Tissue Perfusion and Blood Flow Monitoring Technology

Period of Performance: 05/01/2008 - 04/30/2009


Phase 2 SBIR

Recipient Firm

CW Optics, Inc.
Yorktown, VA 23690
Principal Investigator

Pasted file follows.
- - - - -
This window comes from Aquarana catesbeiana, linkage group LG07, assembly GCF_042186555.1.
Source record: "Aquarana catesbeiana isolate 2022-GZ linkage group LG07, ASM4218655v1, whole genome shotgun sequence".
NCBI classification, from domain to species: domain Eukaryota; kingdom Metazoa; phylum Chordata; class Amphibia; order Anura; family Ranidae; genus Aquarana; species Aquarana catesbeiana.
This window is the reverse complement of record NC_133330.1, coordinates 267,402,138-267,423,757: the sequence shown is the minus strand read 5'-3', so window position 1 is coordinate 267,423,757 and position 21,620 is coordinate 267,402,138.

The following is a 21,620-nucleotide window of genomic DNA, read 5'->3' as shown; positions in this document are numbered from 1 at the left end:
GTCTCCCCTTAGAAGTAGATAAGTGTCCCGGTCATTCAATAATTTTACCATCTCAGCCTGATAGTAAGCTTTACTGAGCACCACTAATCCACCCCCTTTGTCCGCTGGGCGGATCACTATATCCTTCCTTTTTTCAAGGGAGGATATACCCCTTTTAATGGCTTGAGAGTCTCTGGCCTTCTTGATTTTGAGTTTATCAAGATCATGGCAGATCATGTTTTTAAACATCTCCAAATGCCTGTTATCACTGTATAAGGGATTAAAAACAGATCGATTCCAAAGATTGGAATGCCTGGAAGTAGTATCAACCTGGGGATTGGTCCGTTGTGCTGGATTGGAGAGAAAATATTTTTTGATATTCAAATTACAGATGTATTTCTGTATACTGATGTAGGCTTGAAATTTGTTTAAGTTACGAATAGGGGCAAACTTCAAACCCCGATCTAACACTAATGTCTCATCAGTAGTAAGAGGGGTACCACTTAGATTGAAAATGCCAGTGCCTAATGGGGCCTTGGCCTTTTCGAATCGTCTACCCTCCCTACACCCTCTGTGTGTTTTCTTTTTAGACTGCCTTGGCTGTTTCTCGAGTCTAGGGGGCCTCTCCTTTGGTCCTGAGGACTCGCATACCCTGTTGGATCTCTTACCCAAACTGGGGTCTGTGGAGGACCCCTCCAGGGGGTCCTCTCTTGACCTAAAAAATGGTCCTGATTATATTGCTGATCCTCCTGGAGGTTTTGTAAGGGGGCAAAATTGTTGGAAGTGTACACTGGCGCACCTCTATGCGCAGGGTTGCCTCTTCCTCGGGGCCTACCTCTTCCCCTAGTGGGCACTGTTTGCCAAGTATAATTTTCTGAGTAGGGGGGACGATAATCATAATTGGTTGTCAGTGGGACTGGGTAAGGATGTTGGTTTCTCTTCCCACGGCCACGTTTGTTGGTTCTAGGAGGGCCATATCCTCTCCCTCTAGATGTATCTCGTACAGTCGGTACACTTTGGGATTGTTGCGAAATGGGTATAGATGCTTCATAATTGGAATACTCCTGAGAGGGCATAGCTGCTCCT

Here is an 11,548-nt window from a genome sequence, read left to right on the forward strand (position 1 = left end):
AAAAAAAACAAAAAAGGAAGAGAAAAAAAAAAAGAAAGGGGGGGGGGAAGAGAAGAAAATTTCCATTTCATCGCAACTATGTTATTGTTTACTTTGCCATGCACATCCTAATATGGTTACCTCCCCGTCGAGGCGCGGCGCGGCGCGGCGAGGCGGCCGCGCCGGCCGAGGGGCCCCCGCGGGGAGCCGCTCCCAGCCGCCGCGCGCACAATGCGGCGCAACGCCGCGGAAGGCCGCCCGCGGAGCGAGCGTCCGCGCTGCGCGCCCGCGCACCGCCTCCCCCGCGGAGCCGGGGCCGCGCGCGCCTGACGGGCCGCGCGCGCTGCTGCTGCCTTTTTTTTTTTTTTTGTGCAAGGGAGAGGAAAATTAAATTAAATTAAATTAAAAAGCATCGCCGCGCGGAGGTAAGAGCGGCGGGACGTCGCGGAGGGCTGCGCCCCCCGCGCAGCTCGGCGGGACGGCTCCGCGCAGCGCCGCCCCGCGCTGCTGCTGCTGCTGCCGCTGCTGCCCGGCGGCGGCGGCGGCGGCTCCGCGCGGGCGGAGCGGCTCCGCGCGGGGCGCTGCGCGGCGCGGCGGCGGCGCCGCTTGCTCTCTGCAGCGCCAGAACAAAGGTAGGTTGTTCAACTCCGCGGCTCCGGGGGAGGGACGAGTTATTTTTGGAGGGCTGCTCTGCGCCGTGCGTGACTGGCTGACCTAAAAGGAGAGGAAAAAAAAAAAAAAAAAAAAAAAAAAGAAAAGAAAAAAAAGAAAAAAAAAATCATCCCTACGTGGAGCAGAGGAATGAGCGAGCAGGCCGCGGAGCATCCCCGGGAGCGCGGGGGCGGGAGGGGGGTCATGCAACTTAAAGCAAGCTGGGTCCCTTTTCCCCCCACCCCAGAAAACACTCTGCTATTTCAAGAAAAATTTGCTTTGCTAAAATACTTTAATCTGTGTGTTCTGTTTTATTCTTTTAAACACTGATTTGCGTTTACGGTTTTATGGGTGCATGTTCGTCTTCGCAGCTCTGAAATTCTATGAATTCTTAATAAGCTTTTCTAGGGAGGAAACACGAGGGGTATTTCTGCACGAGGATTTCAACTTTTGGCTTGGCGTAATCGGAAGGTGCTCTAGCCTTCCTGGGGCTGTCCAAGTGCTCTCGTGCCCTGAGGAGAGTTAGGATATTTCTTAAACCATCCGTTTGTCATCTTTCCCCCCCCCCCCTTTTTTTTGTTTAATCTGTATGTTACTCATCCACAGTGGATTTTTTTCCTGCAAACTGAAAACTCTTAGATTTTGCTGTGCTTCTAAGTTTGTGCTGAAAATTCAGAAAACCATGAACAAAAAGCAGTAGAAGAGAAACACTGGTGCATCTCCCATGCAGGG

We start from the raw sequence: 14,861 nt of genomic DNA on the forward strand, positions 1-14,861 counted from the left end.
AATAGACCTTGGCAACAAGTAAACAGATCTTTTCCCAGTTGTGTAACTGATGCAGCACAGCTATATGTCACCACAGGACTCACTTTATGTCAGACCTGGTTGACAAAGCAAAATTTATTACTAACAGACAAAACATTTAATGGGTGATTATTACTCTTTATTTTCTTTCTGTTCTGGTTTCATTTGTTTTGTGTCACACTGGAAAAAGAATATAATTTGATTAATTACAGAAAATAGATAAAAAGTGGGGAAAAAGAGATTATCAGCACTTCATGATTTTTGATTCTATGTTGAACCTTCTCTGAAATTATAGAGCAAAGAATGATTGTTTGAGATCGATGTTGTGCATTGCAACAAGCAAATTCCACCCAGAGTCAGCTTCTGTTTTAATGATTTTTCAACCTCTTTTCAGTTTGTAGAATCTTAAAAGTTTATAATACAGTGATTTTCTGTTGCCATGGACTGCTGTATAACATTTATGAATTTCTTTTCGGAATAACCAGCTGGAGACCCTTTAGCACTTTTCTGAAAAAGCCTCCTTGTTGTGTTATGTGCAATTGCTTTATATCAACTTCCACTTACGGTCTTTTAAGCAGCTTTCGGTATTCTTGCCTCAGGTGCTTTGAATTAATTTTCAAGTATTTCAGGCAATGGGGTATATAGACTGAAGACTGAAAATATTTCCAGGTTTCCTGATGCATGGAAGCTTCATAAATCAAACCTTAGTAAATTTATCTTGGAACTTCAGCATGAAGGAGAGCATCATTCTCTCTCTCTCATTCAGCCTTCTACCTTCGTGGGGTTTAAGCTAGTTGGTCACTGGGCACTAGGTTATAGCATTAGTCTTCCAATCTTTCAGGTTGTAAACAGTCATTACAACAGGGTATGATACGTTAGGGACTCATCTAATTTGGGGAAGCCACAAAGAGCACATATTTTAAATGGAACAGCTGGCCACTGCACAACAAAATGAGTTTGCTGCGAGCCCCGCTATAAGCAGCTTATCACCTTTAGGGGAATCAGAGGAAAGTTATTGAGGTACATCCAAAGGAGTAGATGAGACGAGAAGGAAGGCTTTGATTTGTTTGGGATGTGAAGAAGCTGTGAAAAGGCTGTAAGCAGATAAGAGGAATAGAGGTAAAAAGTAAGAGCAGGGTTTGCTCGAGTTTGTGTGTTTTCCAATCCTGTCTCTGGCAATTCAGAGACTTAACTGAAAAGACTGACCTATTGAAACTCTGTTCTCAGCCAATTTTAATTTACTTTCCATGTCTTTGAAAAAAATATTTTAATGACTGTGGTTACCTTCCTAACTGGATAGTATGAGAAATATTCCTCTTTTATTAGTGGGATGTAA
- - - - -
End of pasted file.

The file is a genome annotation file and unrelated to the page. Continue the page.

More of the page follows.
DESCRIPTION (provided by applicant): There is a need to be able to quantify tissue perfusion for the purpose of assessing the viability of ischemic tissue such as wounds and flaps. For wound care in diabetes, early detection of angiogenesis compromise is an important determinant of salvage. This reduces cost, reduces risk of amputation, and increases patient satisfaction. Approximately 10% of all flaps require revision with a salvage rate of approximately 85%. Effective monitoring flaps would provide early warning of possible complications for flap surgery and allow earlier intervention. Currently subjective visual observation is still commonly used to identify the improvement and assessment of grafts and wounds. An imager based on the spatial analysis of laser speckle will be developed as a standalone unit. This method employs spatial averaging of the dynamic events to obtain a global picture of the velocity image from one exposure. Images obtained from the same scene at different exposures can be used to improve accuracy of the velocity values. It allows acquisition of full-field perfusion images in real time. The short exposure time reduces the effects of motion artifacts. W with an increasingly high percentage of obesity in the U.S. population, more diabetic cases have emerged. The proposed laser speckle imager provides real-time noninvasive monitoring of tissue viability in patients undergoing hyperbaric oxygen therapy and/or surgery. It can reduce the financial costs and physical demands on the medical staff associated with the revision of skin grafts and by determining the effectiveness of continued HBO treatment. Its commercial marketability and application will become more apparent after the clinical trial. The scientific, technical, and clinical knowledge gained from this project can be utilized to improve protocols for hyperbaric oxygen therapy, reducing both costs and time of treatment. According to the Centers for Disease Control and Prevention, a total of 20.8 million people or 7% of the U.S. population have diabetes. The estimated diabetes cost in the U.S. in 2002 was $132 billion, about 11% of the total health care expenditure. This project is designed to develop an advanced, noncontact, and noninvasive optical imager to provide real-time, quantitative measurements of blood velocities in the selected wound areas of diabetic patients.